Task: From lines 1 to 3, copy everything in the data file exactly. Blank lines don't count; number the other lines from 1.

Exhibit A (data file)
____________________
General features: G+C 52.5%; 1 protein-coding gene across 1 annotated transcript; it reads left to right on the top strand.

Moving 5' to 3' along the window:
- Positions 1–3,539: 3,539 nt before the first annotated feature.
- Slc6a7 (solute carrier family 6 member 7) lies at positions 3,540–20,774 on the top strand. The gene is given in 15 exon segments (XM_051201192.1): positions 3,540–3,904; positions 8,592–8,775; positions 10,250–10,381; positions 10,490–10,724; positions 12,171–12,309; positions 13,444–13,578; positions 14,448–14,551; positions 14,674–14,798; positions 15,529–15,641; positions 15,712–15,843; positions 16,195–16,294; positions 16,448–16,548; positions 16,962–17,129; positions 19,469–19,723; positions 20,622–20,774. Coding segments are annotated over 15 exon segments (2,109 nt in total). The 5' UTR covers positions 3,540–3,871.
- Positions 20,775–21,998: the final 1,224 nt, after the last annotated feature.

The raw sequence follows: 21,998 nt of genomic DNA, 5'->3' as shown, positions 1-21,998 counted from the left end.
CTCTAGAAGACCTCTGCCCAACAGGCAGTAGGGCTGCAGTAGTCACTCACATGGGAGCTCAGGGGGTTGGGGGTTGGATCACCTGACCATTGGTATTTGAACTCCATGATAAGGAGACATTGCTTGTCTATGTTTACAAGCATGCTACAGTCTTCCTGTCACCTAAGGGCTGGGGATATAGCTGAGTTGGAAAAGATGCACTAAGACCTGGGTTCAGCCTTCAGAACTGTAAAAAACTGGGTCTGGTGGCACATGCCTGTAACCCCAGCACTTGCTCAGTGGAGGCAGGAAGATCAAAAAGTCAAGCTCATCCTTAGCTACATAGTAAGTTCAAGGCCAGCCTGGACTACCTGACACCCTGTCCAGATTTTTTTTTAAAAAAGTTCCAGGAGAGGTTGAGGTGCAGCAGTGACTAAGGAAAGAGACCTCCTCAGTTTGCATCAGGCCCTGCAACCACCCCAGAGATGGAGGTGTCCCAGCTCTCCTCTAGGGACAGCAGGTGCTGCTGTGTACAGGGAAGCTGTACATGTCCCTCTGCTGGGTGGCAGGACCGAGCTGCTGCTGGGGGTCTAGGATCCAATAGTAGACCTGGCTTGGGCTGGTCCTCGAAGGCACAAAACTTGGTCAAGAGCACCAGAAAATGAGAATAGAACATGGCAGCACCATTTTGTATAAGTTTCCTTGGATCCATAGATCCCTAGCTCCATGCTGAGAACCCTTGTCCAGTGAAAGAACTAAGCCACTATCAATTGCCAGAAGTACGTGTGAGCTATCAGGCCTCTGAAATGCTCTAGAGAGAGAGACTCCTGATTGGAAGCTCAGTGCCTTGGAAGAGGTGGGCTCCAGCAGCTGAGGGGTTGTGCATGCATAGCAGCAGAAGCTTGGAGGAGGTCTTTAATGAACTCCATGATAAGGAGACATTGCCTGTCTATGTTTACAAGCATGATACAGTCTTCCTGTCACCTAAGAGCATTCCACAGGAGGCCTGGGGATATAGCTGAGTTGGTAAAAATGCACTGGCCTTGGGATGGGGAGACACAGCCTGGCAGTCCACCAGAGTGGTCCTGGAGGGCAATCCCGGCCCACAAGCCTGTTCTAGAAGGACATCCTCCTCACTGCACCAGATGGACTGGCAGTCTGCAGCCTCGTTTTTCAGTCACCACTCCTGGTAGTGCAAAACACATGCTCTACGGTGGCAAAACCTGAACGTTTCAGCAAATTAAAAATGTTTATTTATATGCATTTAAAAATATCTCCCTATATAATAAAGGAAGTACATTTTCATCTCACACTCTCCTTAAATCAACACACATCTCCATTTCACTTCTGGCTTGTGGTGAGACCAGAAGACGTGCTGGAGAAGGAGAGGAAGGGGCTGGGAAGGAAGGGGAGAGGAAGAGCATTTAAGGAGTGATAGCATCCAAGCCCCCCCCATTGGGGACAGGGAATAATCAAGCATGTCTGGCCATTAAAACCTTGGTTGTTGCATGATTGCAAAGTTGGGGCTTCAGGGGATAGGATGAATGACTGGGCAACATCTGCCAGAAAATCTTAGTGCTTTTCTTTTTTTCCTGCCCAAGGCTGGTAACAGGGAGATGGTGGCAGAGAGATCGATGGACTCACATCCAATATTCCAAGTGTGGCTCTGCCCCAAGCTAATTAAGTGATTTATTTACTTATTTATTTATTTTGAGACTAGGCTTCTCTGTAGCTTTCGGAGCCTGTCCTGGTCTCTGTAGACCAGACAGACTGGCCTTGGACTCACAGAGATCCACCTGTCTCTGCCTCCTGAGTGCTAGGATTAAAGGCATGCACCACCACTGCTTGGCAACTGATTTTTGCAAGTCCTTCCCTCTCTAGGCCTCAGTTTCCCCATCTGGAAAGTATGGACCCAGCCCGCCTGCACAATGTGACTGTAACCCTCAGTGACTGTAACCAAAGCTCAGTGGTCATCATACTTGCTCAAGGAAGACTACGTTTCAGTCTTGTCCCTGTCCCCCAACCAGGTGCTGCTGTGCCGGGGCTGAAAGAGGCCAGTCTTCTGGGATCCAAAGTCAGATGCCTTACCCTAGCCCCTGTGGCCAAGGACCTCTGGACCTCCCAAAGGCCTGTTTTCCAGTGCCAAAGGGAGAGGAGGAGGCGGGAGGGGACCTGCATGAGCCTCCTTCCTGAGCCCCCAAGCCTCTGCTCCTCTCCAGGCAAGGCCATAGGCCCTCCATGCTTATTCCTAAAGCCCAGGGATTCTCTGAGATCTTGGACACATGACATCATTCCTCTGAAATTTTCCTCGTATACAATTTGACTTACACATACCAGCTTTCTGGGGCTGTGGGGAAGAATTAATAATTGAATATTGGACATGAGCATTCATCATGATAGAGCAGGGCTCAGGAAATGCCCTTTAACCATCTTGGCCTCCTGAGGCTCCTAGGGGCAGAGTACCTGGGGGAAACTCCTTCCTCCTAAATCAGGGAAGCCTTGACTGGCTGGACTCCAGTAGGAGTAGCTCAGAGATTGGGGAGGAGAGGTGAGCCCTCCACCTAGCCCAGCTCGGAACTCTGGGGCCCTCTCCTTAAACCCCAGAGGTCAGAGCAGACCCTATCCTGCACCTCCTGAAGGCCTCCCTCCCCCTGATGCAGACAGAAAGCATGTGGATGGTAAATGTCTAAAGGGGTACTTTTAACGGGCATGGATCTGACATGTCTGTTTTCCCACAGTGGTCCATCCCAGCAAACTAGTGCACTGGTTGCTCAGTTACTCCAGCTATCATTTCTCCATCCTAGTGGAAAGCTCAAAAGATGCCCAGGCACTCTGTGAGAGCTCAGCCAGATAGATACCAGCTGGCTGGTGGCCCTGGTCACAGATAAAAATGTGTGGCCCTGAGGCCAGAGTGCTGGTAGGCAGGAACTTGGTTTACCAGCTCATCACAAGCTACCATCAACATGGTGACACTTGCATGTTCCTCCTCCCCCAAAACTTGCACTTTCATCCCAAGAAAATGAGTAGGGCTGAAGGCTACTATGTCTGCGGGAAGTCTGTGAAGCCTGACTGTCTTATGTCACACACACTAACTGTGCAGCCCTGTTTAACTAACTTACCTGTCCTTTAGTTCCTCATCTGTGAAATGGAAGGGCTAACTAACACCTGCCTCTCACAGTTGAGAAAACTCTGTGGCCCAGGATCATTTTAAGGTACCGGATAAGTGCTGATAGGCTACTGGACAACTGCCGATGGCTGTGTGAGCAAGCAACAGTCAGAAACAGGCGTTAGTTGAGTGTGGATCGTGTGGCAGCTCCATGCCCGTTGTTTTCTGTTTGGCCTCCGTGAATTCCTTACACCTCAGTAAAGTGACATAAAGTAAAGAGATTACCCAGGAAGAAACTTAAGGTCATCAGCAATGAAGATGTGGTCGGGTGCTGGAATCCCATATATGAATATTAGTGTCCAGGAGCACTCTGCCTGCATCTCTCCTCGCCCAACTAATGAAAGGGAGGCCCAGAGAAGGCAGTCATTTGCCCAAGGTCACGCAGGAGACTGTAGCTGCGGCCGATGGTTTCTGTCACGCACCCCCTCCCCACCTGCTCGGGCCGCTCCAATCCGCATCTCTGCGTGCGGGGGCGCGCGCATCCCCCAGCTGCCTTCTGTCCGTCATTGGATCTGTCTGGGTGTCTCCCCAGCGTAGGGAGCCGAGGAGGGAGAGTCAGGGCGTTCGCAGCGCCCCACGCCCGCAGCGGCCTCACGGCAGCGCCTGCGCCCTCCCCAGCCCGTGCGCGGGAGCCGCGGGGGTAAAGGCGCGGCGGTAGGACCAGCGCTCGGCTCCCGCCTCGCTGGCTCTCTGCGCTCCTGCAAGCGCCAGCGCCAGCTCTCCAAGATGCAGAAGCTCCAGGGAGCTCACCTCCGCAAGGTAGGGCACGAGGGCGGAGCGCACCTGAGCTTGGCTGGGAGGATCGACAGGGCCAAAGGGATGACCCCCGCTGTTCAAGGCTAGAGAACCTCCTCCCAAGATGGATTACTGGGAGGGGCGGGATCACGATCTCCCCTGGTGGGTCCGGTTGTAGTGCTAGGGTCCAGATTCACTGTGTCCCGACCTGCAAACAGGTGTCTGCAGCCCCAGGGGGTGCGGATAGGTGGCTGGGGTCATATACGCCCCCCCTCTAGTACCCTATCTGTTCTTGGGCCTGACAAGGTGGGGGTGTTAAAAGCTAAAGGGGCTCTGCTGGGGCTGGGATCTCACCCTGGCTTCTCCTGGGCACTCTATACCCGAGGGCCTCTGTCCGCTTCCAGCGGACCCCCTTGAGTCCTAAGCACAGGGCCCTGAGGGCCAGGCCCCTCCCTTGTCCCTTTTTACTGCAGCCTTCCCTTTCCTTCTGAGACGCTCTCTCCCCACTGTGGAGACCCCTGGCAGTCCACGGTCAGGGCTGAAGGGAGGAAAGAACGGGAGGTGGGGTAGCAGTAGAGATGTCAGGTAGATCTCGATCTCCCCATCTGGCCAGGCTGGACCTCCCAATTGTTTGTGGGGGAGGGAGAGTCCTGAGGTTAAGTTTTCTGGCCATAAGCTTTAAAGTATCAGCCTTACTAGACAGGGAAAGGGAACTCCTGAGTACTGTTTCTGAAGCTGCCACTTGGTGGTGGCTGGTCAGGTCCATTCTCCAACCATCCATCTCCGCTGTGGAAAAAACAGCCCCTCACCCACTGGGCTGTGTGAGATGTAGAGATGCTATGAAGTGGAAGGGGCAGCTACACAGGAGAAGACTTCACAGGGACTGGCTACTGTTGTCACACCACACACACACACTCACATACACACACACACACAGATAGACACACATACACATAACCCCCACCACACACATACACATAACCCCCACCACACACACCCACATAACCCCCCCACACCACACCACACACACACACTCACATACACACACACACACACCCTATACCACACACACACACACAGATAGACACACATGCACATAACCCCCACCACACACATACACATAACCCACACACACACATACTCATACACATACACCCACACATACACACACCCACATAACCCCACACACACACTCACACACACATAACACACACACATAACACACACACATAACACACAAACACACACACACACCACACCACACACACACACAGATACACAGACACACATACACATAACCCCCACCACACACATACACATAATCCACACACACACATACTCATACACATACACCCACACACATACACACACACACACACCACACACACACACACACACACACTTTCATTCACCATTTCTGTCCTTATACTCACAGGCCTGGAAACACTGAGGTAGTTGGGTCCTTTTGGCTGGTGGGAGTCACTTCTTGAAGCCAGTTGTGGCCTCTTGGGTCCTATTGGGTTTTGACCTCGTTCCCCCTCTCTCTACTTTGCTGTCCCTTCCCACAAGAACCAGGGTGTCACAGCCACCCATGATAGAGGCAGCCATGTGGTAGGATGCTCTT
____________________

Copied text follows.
General features: G+C 52.5%; 1 protein-coding gene across 1 annotated transcript; it reads left to right on the top strand.

Moving 5' to 3' along the window:
- Positions 1–3,539: 3,539 nt before the first annotated feature.